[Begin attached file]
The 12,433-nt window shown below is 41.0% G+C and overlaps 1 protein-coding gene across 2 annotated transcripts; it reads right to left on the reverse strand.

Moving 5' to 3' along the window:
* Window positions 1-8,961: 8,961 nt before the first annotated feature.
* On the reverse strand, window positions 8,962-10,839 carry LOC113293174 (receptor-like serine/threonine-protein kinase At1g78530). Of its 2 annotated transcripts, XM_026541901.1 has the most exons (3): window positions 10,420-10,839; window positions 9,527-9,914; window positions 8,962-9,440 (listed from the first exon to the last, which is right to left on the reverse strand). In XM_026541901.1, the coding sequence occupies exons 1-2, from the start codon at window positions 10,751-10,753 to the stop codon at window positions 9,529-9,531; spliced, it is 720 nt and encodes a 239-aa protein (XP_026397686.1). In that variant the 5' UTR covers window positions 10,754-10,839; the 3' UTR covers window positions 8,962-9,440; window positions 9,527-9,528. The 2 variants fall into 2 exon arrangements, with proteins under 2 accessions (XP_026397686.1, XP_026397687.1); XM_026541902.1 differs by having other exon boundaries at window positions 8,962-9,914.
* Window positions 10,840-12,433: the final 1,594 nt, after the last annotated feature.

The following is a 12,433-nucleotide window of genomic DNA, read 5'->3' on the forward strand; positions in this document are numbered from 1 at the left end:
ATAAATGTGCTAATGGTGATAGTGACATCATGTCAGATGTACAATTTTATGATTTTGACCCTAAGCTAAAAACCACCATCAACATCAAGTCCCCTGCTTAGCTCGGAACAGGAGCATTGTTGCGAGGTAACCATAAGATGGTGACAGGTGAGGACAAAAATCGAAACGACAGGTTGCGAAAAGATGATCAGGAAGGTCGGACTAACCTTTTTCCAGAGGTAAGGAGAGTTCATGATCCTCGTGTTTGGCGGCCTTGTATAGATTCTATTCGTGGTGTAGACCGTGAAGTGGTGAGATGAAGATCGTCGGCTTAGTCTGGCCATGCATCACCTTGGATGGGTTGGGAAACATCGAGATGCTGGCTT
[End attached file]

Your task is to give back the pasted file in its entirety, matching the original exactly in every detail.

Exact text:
The 12,433-nt window shown below is 41.0% G+C and overlaps 1 protein-coding gene across 2 annotated transcripts; it reads right to left on the reverse strand.

Moving 5' to 3' along the window:
* Window positions 1-8,961: 8,961 nt before the first annotated feature.
* On the reverse strand, window positions 8,962-10,839 carry LOC113293174 (receptor-like serine/threonine-protein kinase At1g78530). Of its 2 annotated transcripts, XM_026541901.1 has the most exons (3): window positions 10,420-10,839; window positions 9,527-9,914; window positions 8,962-9,440 (listed from the first exon to the last, which is right to left on the reverse strand). In XM_026541901.1, the coding sequence occupies exons 1-2, from the start codon at window positions 10,751-10,753 to the stop codon at window positions 9,529-9,531; spliced, it is 720 nt and encodes a 239-aa protein (XP_026397686.1). In that variant the 5' UTR covers window positions 10,754-10,839; the 3' UTR covers window positions 8,962-9,440; window positions 9,527-9,528. The 2 variants fall into 2 exon arrangements, with proteins under 2 accessions (XP_026397686.1, XP_026397687.1); XM_026541902.1 differs by having other exon boundaries at window positions 8,962-9,914.
* Window positions 10,840-12,433: the final 1,594 nt, after the last annotated feature.

The following is a 12,433-nucleotide window of genomic DNA, read 5'->3' on the forward strand; positions in this document are numbered from 1 at the left end:
ATAAATGTGCTAATGGTGATAGTGACATCATGTCAGATGTACAATTTTATGATTTTGACCCTAAGCTAAAAACCACCATCAACATCAAGTCCCCTGCTTAGCTCGGAACAGGAGCATTGTTGCGAGGTAACCATAAGATGGTGACAGGTGAGGACAAAAATCGAAACGACAGGTTGCGAAAAGATGATCAGGAAGGTCGGACTAACCTTTTTCCAGAGGTAAGGAGAGTTCATGATCCTCGTGTTTGGCGGCCTTGTATAGATTCTATTCGTGGTGTAGACCGTGAAGTGGTGAGATGAAGATCGTCGGCTTAGTCTGGCCATGCATCACCTTGGATGGGTTGGGAAACATCGAGATGCTGGCTT